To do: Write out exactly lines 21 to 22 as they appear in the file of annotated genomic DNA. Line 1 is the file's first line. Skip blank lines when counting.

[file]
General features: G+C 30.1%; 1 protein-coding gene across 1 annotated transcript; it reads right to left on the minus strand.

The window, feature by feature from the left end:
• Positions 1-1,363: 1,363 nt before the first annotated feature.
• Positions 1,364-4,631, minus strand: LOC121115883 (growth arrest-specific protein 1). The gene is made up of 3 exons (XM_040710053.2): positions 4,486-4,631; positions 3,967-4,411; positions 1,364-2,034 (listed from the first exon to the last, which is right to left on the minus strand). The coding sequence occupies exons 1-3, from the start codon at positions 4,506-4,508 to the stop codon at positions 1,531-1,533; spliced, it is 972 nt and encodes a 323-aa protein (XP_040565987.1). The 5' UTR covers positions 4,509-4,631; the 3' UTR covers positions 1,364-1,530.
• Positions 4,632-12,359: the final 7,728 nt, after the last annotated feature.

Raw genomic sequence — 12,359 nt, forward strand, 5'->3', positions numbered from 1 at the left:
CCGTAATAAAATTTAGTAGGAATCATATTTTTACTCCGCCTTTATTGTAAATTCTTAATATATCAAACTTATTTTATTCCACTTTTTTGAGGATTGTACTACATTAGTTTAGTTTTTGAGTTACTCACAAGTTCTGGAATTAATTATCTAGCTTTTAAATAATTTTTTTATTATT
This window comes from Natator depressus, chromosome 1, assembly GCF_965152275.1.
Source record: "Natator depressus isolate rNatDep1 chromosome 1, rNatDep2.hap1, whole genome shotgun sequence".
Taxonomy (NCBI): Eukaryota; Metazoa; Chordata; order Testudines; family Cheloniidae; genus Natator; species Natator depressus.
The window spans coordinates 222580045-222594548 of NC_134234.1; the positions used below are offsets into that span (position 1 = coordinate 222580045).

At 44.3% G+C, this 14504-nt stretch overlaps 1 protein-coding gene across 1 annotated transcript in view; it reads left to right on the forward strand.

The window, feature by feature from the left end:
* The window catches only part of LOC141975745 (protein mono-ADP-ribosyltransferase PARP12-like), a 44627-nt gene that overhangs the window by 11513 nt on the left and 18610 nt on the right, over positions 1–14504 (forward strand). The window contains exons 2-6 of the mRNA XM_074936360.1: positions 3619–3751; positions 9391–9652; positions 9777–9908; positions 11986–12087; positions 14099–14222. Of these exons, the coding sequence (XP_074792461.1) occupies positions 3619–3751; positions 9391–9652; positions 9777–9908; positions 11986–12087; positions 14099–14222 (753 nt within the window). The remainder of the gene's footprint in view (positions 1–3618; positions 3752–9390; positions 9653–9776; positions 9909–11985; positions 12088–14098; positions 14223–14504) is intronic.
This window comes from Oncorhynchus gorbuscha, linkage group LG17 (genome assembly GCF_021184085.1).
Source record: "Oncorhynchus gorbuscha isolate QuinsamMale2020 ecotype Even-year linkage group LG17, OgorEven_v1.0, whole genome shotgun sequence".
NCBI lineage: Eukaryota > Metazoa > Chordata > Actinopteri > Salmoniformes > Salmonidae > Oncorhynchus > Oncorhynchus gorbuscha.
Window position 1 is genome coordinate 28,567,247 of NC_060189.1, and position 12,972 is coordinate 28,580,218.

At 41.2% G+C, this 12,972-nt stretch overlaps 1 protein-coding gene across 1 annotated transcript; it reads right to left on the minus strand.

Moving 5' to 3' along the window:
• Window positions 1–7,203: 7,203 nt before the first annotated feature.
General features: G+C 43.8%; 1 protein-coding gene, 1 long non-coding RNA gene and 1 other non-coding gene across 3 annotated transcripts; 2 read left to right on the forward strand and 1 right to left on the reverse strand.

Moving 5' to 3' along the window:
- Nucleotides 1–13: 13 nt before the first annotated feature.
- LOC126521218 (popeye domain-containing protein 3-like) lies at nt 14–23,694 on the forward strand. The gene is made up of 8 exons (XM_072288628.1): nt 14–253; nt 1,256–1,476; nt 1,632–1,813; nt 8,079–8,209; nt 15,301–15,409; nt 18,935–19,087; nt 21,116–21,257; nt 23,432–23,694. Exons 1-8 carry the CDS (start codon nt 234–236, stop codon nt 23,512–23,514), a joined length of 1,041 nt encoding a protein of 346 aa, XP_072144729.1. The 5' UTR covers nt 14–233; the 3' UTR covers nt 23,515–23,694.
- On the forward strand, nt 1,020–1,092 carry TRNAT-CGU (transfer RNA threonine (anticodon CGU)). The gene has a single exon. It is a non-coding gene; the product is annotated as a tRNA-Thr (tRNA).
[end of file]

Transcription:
• Window positions 1–7,203: 7,203 nt before the first annotated feature.
General features: G+C 43.8%; 1 protein-coding gene, 1 long non-coding RNA gene and 1 other non-coding gene across 3 annotated transcripts; 2 read left to right on the forward strand and 1 right to left on the reverse strand.